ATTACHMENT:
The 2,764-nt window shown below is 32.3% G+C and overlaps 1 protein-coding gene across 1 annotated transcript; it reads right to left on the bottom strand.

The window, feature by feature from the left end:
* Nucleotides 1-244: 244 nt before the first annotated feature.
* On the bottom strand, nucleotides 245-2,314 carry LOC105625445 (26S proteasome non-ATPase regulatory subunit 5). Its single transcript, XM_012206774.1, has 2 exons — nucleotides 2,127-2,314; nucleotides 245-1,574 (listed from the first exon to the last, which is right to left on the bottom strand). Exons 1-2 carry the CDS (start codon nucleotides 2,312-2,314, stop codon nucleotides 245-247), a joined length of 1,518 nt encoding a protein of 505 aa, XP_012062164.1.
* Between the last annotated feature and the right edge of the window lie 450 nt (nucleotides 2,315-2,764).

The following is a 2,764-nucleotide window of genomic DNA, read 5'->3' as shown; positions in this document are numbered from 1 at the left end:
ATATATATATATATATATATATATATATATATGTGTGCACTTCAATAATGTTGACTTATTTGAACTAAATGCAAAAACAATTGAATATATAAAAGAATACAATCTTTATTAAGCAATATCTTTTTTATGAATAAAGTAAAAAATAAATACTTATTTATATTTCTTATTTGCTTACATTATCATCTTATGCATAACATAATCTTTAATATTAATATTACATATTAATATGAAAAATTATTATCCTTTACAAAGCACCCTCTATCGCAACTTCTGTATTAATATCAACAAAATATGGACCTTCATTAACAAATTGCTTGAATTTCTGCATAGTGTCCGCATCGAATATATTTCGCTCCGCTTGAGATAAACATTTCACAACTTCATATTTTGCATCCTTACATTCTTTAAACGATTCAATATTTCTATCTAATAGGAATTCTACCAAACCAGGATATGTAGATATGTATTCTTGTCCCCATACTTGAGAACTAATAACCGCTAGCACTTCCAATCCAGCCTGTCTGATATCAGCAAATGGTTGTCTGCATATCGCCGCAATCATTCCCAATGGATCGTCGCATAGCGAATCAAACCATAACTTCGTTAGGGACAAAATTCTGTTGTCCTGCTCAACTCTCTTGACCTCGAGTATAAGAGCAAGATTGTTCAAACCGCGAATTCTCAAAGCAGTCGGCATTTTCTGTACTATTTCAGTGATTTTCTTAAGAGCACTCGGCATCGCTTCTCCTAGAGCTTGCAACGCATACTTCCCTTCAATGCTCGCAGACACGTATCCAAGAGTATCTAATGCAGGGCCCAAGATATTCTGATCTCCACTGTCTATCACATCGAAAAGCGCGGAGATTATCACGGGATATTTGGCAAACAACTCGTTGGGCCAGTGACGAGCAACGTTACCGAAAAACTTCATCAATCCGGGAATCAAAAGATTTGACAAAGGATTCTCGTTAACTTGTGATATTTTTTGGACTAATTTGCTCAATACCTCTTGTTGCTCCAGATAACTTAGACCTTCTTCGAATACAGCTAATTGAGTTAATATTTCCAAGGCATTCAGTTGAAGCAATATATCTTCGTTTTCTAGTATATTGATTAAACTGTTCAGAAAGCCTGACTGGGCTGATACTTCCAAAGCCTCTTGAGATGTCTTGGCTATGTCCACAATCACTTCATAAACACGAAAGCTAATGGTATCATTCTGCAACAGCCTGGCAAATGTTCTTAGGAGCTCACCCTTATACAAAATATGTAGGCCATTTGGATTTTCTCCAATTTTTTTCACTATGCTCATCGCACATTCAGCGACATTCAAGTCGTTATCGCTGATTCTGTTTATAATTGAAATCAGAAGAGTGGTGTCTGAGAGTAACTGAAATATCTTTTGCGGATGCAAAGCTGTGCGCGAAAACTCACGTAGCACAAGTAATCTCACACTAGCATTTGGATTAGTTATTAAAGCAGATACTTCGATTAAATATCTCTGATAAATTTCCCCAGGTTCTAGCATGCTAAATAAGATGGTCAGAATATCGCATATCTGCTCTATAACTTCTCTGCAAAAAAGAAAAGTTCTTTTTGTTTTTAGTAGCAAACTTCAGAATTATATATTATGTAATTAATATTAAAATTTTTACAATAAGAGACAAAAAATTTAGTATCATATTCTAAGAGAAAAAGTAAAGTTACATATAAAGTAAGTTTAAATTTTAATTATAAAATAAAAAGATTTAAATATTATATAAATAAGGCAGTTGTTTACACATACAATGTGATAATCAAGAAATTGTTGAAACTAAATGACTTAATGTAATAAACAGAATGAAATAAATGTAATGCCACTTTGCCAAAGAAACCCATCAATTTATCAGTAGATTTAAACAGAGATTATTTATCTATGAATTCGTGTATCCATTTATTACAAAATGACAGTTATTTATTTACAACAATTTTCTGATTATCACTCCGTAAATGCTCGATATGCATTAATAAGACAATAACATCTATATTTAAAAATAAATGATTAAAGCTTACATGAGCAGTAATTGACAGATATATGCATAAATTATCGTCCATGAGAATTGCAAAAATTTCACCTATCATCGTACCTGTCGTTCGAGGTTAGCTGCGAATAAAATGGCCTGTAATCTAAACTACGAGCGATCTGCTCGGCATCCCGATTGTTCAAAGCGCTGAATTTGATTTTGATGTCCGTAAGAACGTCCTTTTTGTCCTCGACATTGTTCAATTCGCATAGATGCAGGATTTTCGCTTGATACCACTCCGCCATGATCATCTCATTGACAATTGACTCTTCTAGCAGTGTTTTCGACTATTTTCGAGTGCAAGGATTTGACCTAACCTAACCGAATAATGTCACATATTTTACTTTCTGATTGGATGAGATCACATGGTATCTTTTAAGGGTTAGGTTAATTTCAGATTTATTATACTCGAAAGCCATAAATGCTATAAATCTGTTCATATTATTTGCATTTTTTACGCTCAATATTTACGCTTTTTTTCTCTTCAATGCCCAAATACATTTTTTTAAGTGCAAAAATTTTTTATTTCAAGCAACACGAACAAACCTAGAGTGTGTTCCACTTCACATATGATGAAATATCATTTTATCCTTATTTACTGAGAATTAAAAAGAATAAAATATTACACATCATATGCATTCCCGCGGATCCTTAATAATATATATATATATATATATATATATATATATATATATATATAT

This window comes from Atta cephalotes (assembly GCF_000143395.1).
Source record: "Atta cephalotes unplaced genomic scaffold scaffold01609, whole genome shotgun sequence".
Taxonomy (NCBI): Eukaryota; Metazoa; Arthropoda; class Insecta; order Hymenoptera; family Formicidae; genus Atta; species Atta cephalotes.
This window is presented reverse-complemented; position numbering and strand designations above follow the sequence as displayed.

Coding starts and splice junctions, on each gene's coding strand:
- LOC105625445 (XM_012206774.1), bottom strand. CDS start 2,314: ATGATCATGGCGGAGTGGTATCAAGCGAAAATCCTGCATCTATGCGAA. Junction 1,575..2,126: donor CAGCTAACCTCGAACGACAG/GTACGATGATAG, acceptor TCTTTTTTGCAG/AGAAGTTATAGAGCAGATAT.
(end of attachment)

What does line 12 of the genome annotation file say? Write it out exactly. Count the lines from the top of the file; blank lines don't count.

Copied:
Coding starts and splice junctions, on each gene's coding strand: